Track athletes begin six-week sprint to finish
DODEA-Europe’s track and field season this spring is more sprint that marathon.
As in years past, this year’s schedule calls for a regular season of six Saturdays ahead of the two-day European championship meet. But this spring’s version features a key difference - the schedule starts after spring break and proceeds uninterrupted to the finals. That’s in contrast to recent seasons, in which teams competed in one regular-season meet, adjourned for two weekends over spring break and resumed the chase on the other side of the intermission.
Coaches are largely pleased with the change.
Stuttgart coach Philip Bailey said this format “provides a better chance to get the athletes prepared.” Ramstein coach William Buckley offered a similar take, while adding that moving the opening meet later in the spring improves the chances of favorable weather. Kaiserslautern coach Andrew Panek posited that the schedule “should significantly lower the possibility of fatigue-related injuries during competition.”
But the schedule also has less beneficial consequences. Wiesbaden coach David Brown said his roughly 80-member Warrior roster would keep his team sharp throughout the extended preparation, but suggested that smaller teams might see their athletes grow disillusioned with the tedium of uninterrupted training.
“We have plenty to compete with one another and keep workouts interesting,” said Brown, a former coach at since-closed Mannheim. “I think it’s a much harder pill to swallow when you’re at a small school because you don’t have as many athletes to push each other at practice. In that environment, it’s harder to keep kids’ interest levels up for that long without a meet.”
Black Forest Academy, an international school that competes in DODEA-Europe athletics, won’t compete in a regular-season track meet until April 29 due to a spring break that falls after that of their DODEA-Europe adversaries. Coach Alan Parish said he felt a need to “satisfy our athletes’ competitive natures” in the interim and ratcheted up the intensity in practice to address the issue.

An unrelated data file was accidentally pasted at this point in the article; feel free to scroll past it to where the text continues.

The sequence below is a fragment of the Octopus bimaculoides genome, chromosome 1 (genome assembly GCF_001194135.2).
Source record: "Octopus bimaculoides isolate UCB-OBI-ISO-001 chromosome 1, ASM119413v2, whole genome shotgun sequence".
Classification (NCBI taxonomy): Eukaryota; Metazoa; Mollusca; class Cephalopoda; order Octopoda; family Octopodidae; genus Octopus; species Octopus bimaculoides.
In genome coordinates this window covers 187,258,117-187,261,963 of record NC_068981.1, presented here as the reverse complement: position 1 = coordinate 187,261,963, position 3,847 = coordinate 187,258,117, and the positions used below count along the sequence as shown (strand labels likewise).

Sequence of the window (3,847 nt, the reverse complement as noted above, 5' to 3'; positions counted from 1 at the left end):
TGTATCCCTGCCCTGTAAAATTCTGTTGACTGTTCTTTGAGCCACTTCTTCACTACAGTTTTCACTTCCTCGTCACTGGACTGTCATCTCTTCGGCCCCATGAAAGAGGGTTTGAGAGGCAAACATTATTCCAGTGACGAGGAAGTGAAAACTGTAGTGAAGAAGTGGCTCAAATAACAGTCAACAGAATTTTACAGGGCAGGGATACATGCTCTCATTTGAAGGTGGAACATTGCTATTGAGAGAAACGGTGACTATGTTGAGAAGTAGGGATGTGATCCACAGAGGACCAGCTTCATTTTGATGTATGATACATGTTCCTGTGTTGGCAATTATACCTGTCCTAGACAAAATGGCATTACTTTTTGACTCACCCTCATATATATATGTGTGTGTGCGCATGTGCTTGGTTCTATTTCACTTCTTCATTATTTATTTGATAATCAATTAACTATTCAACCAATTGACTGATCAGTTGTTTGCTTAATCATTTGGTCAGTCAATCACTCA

“Competing is the most fun, and training for weeks and weeks without that outlet is hard,” Parish said.
Ultimately, however, the schedule can only have so much impact on the fortunes of their athletes, coaches allowed. In the end, success will come down to personal responsibility.
“If athletes stay dedicated over the break,” Aviano coach Meghan Sindelar said, “it shouldn’t affect the performance.”
Discussion of the schedule and its side effects will give way to long-awaited regular season action Saturday at Lakenheath, Wiesbaden and Vicenza.
Girls The Ramstein Royals will look to defend the Division I team crown they won in last spring’s weather-shortened championship meet. Distance specialist Kaitlyn Schultz is recovering from a knee injury but figures to be ready to defend her final European tournament, while sophomore Katie Gunia will rival her teammate at 800, 1,600 and 3,200 meters. Junior sprinter Yhari Dupree gives the Royals a contender at 100 and 200 meters.
Ramstein will see plenty of competition from its familiar large-school rivals.
Stuttgart’s Rachel Dickenson will again rival Schultz in the long runs while Bailey’s “young and developing” squad emerges. Senior hurdlers Clarissa Paniagua and Brigantia O’Sadnick headline a deep Wiesbaden squad. SHAPE coach Adam Wallace expects his Spartans to be formidable in the sprinting and middle-distance events and field a “solid” sprint medley team. Vicenza junior Brandy James is on the short list of short-distance contenders. And reigning Stars and Stripes girls track and field Athlete of the Year Jada Branch gives Kaiserslautern a huge head-start in terms of team points.
Among smaller schools, reigning Division II champion BFA lines up behind returning senior Erin Fortune, whose remarkable performance last spring saw her finish first in the high jump, second in the 400 meters, third in triple jump and fourth in long jump. Aviano returns its entire runner-up 4x400 relay team for another shot at European gold. Bitburg senior Elise Rasmussen is a near-lock to repeat as champion in shot put and discus.
Baumholder is hoping for an immediate impact from incoming freshmen Kya Williams, Shay Blizzard and Hassana Balde, who coach Todd Coyour said bring “lots of potential” to the small-school hopeful. Sophomores Kira Thorne and Marissa Kastler and junior Marianna Szukala are among the Alconbury athletes leading the defense of the Dragons’ Division III title.
Boys Distance runner Paul Fullwood is the premier name back from last year’s Division I championship Stuttgart squad, but sprinter Cameron Cloutier, middle-distance specialist Parker Hanes, jumper Tristan Brandt and power athlete Ander Bergeson fill out a formidable Panthers squad.
Ramstein will look to supplant the Panthers behind veteran distance runners Colin McLaren and John Casey and senior Eli Roberts in discus and shot put. Wiesbaden’s Brown is hoping for “several pleasant surprises” from among the new additions to the program while leaning on an experienced core of seniors David Williams and Joel Waan and juniors Caleb Brown and Joshua Theodore. Seniors Evan Mackie, Oliver Powdar and Josiah Aldana carry Kaiserslautern’s fortunes along with promising freshman sprinter Andre James.
The move of 2016 Division II champion Hohenfels to Division III creates an interesting team race in DODEA-Europe’s smallest division, which saw Ansbach and Baumholder tie for the European championship last spring.
Sophomores Diego Martinez and Kyle Villanueva and freshman Kai Books give Hohenfels a strong contingent on the track. Senior strongman Joxua Baughman and sophomore jumper Ogden Andrew lead an Ansbach squad that is strong in the field events. Reigning European long-jump champ Nate Horton, all-around athlete Solo Turgeon and senior thrower Yorel Smalls headline one of the more robust Bucs squads in recent memory.